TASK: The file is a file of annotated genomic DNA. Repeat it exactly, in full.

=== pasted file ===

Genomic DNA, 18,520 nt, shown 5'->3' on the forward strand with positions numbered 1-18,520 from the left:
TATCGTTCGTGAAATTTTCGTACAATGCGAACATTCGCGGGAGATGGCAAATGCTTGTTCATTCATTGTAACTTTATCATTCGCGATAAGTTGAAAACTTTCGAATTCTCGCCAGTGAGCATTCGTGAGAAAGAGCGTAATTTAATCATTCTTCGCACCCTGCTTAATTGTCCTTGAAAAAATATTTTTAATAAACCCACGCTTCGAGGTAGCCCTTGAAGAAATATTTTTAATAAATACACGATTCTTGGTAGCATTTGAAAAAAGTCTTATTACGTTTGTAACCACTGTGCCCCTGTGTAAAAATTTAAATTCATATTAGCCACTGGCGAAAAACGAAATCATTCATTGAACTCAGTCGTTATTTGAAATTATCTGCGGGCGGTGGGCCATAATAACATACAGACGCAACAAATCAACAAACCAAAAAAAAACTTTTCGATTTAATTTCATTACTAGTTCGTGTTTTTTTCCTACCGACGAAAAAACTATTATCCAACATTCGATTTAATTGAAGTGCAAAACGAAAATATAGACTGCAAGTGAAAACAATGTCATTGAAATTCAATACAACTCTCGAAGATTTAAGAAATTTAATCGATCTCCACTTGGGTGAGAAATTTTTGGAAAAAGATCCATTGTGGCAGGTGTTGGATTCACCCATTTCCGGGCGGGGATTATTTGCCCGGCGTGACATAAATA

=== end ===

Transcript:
Genomic DNA, 18,520 nt, shown 5'->3' on the forward strand with positions numbered 1-18,520 from the left:
TATCGTTCGTGAAATTTTCGTACAATGCGAACATTCGCGGGAGATGGCAAATGCTTGTTCATTCATTGTAACTTTATCATTCGCGATAAGTTGAAAACTTTCGAATTCTCGCCAGTGAGCATTCGTGAGAAAGAGCGTAATTTAATCATTCTTCGCACCCTGCTTAATTGTCCTTGAAAAAATATTTTTAATAAACCCACGCTTCGAGGTAGCCCTTGAAGAAATATTTTTAATAAATACACGATTCTTGGTAGCATTTGAAAAAAGTCTTATTACGTTTGTAACCACTGTGCCCCTGTGTAAAAATTTAAATTCATATTAGCCACTGGCGAAAAACGAAATCATTCATTGAACTCAGTCGTTATTTGAAATTATCTGCGGGCGGTGGGCCATAATAACATACAGACGCAACAAATCAACAAACCAAAAAAAAACTTTTCGATTTAATTTCATTACTAGTTCGTGTTTTTTTCCTACCGACGAAAAAACTATTATCCAACATTCGATTTAATTGAAGTGCAAAACGAAAATATAGACTGCAAGTGAAAACAATGTCATTGAAATTCAATACAACTCTCGAAGATTTAAGAAATTTAATCGATCTCCACTTGGGTGAGAAATTTTTGGAAAAAGATCCATTGTGGCAGGTGTTGGATTCACCCATTTCCGGGCGGGGATTATTTGCCCGGCGTGACATAAATA